In response to the increasing threatsto the health of the U.S. and the global community from emerging infectious diseases, the Administration released a Presidential Decision Directive in June 1996, to developed a global surveillance and response network; enhance research; strengthen international collaboration; and raise public awareness. The PDD created a Task Force, co-chaired by OSTP and CDC, which is charged with implementing the President's policy and ensuring that EIDs continue to receive priority in the Federal agencies, and that non-Federal entities are widely brought into the process.

Improving International Partnerships in Science and Technology
A fundamental goal of NSIA is to strengthen international science cooperation in support of our science and technology and foreign policy goals. The Division is taking specific steps to improve science cooperation in both multilateral organizations and bilateral relationships in order to promote leading edge scientific research that serves common interests and goals. Multilateral arenas through which Administration goals are pursued include the OECD (particularly the Megascience Forum), theG8, Asia Pacific Economic Cooperation (APEC) forum, and the Summit of Americas. Priority bilateral areas of activity include work with Russia, China, Japan,the European Union, South Africa, Ukraine, and Egypt. In addition, priority is placed on reducing barriers to effective cooperation, including:

* reducing administrative barriers to cooperation (e.g. taxes, visas, immigration, customs, and other restrictionson the importation of science equipment);
* maintaining open access to international scientific research facilities (supporting the U.S. policy of providing open access to international facilities, based on merit)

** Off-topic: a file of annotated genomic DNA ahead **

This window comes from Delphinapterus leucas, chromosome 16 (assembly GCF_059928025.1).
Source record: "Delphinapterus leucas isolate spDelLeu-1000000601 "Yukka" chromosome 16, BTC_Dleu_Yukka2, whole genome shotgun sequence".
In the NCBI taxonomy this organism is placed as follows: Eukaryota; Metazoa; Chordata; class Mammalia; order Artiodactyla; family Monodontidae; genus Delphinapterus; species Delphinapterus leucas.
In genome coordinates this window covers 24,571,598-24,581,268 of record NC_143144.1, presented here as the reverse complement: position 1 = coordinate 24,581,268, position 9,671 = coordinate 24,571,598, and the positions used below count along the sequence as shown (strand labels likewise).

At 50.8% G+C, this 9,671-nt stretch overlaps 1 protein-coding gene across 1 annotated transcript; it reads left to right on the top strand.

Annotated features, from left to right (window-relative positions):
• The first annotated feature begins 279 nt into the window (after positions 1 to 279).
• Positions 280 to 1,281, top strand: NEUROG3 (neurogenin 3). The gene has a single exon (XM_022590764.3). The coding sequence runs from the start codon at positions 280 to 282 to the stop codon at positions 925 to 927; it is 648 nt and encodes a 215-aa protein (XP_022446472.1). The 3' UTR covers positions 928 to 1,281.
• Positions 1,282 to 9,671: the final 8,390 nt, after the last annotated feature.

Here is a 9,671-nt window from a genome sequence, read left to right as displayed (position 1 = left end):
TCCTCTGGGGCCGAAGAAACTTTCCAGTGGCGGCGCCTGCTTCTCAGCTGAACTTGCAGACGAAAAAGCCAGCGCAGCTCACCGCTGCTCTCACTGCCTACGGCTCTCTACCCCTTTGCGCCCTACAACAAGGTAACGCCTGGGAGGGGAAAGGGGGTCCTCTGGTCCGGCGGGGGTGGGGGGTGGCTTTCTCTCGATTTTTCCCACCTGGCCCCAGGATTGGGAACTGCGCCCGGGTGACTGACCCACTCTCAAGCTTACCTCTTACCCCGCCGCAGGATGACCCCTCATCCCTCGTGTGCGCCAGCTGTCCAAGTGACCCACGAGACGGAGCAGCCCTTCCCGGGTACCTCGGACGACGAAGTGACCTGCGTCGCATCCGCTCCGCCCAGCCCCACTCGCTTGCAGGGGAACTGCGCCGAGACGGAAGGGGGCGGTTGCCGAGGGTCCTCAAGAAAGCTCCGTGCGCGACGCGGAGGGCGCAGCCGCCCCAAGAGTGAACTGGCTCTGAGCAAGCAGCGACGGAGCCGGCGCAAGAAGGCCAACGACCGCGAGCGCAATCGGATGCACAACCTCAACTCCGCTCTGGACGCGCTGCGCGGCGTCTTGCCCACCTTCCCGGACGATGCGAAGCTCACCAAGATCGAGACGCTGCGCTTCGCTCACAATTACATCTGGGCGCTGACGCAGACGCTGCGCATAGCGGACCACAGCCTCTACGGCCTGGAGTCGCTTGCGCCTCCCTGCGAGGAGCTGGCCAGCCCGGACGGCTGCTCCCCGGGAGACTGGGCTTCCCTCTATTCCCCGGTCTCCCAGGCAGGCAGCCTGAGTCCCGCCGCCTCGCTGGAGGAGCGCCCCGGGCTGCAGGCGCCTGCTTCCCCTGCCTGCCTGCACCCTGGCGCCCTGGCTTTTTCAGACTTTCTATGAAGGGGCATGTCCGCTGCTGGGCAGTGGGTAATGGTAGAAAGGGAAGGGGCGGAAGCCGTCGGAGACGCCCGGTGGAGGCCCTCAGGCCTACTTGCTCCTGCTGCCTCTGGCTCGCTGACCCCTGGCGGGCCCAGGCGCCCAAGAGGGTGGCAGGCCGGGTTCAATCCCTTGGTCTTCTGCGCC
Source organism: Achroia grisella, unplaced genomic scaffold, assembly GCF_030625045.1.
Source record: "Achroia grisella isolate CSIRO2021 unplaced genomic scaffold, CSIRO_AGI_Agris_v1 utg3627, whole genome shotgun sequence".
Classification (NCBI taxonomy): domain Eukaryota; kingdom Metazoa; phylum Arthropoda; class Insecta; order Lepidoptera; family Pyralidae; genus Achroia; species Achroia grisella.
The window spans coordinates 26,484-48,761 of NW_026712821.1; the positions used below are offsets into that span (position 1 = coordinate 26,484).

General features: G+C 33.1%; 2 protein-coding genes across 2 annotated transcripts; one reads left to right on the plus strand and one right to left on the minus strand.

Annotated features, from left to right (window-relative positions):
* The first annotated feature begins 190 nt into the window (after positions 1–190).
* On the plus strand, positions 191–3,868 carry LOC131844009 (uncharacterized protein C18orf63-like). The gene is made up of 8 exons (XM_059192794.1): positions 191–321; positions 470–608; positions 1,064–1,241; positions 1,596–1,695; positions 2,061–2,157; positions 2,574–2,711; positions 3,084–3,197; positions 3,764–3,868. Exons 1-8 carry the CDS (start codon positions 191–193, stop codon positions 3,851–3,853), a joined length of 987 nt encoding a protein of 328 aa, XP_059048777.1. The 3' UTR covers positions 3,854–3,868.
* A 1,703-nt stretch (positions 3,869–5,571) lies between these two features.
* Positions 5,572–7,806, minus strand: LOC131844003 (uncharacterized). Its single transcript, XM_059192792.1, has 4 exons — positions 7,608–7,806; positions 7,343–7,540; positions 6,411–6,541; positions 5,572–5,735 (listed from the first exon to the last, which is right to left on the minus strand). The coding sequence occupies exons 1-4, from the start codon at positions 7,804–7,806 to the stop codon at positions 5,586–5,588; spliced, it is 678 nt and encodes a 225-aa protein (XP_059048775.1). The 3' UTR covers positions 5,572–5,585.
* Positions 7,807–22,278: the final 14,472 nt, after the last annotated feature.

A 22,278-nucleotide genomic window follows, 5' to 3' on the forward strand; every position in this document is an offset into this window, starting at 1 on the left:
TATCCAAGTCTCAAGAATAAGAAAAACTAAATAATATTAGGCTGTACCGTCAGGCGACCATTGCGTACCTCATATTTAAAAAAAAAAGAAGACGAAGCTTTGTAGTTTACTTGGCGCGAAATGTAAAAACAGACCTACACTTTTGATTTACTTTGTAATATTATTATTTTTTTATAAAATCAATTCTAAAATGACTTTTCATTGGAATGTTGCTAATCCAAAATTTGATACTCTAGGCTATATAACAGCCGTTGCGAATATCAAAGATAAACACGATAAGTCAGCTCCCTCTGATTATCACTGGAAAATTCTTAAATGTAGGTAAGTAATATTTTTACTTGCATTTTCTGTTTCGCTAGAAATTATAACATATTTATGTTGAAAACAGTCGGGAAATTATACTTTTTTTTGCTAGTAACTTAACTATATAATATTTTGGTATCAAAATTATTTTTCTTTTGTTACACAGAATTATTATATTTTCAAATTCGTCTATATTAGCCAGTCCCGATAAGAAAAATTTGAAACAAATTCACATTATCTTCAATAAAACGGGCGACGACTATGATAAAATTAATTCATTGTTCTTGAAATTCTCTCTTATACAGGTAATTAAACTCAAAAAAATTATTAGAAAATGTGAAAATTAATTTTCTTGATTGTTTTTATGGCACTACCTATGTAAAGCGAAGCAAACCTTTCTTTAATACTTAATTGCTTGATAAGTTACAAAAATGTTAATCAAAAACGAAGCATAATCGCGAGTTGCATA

* strengthening international coordination in planning large science projects and programs (e.g., OECD Megascience Forum technical working groups, emerging infectious diseases, endocrine disruptors, etc.)

Fissile Materials Disposition
Our objectives are to help orchestrate an international effort to achieve the disposition of Russian excess weapons-grade plutonium; provide overall technical and management oversight of bilateral U.S.-Russia scientific and technical cooperation in this area; facilitate reaching a domestic consensus on and implementation of a strategy for thedisposition of U.S. excess weapons-grade plutonium; and monitor implementation of the HEU purchase agreement and the blend-down of U.S. HEU to assure continued success. To achieve these goals, NSIA co-chairs, with the NSC, the Interagency Working Group on Plutonium Disposition and co-chairs the Joint U.S.-Russian Steering Committee on Plutonium Disposition. We are also working with the independent Holdren-Velikhov Commission.

Proliferation and Threat Reduction Programs
In response to the threat posed by thecollapse of the former Soviet Union’s weapons of mass destruction (WMD)infrastructure, the United States initiated a series of threat reductionprograms.  The goal of these programs is to help Russia limit thepotential proliferation of scientists and information to would-be proliferantstates—the so-called “brain drain”—and to secure and destroy Russia’s weaponsof mass destruction and weapons materials.  The International Scienceand Technology Center (ISTC), Science and Technology Center in Ukraine(STCU), Initiatives for Proliferation Prevention (IPP), and Nuclear CitiesInitiative (NCI) seek to provide opportunities for former WMD researchersto redirect their talents to peaceful projects, while remaining gainfullyemployed at their original institutes.  The Cooperative Threat ReductionProgram’s mission is to provide assistance to Russia in order to dismantleor secure its weapons of mass destruction and weapons materials, therebyreducing the threat of proliferation.

Office of Science and Technology Policy
1600 Pennsylvania Ave, N.W
Washington, DC20502